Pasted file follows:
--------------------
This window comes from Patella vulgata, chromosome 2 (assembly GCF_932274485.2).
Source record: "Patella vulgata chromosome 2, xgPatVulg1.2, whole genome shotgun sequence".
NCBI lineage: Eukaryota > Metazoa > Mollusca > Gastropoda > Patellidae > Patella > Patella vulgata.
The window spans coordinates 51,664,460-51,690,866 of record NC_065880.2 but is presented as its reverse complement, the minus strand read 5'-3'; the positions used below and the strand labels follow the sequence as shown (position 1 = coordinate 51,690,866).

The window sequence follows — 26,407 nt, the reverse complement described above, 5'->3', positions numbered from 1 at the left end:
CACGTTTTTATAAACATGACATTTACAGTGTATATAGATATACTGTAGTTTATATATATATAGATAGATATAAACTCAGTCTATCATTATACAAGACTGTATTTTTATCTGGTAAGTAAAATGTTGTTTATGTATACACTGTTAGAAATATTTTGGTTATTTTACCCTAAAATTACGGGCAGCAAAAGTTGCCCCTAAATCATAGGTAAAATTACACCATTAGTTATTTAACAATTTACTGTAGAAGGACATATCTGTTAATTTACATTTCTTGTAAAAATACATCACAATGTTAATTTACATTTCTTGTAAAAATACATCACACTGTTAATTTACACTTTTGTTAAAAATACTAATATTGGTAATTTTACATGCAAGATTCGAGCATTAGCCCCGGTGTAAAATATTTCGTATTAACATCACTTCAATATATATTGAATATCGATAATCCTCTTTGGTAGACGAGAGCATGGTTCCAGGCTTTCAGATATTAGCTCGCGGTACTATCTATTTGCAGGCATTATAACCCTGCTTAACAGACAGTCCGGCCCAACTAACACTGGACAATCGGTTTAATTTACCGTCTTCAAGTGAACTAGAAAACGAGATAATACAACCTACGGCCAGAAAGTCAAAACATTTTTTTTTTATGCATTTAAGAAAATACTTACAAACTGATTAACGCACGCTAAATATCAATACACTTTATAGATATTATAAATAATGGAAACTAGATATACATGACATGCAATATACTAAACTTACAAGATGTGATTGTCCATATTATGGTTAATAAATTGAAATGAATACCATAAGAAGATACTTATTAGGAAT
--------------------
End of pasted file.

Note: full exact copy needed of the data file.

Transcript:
This window comes from Patella vulgata, chromosome 2 (assembly GCF_932274485.2).
Source record: "Patella vulgata chromosome 2, xgPatVulg1.2, whole genome shotgun sequence".
NCBI lineage: Eukaryota > Metazoa > Mollusca > Gastropoda > Patellidae > Patella > Patella vulgata.
The window spans coordinates 51,664,460-51,690,866 of record NC_065880.2 but is presented as its reverse complement, the minus strand read 5'-3'; the positions used below and the strand labels follow the sequence as shown (position 1 = coordinate 51,690,866).

The window sequence follows — 26,407 nt, the reverse complement described above, 5'->3', positions numbered from 1 at the left end:
CACGTTTTTATAAACATGACATTTACAGTGTATATAGATATACTGTAGTTTATATATATATAGATAGATATAAACTCAGTCTATCATTATACAAGACTGTATTTTTATCTGGTAAGTAAAATGTTGTTTATGTATACACTGTTAGAAATATTTTGGTTATTTTACCCTAAAATTACGGGCAGCAAAAGTTGCCCCTAAATCATAGGTAAAATTACACCATTAGTTATTTAACAATTTACTGTAGAAGGACATATCTGTTAATTTACATTTCTTGTAAAAATACATCACAATGTTAATTTACATTTCTTGTAAAAATACATCACACTGTTAATTTACACTTTTGTTAAAAATACTAATATTGGTAATTTTACATGCAAGATTCGAGCATTAGCCCCGGTGTAAAATATTTCGTATTAACATCACTTCAATATATATTGAATATCGATAATCCTCTTTGGTAGACGAGAGCATGGTTCCAGGCTTTCAGATATTAGCTCGCGGTACTATCTATTTGCAGGCATTATAACCCTGCTTAACAGACAGTCCGGCCCAACTAACACTGGACAATCGGTTTAATTTACCGTCTTCAAGTGAACTAGAAAACGAGATAATACAACCTACGGCCAGAAAGTCAAAACATTTTTTTTTTATGCATTTAAGAAAATACTTACAAACTGATTAACGCACGCTAAATATCAATACACTTTATAGATATTATAAATAATGGAAACTAGATATACATGACATGCAATATACTAAACTTACAAGATGTGATTGTCCATATTATGGTTAATAAATTGAAATGAATACCATAAGAAGATACTTATTAGGAAT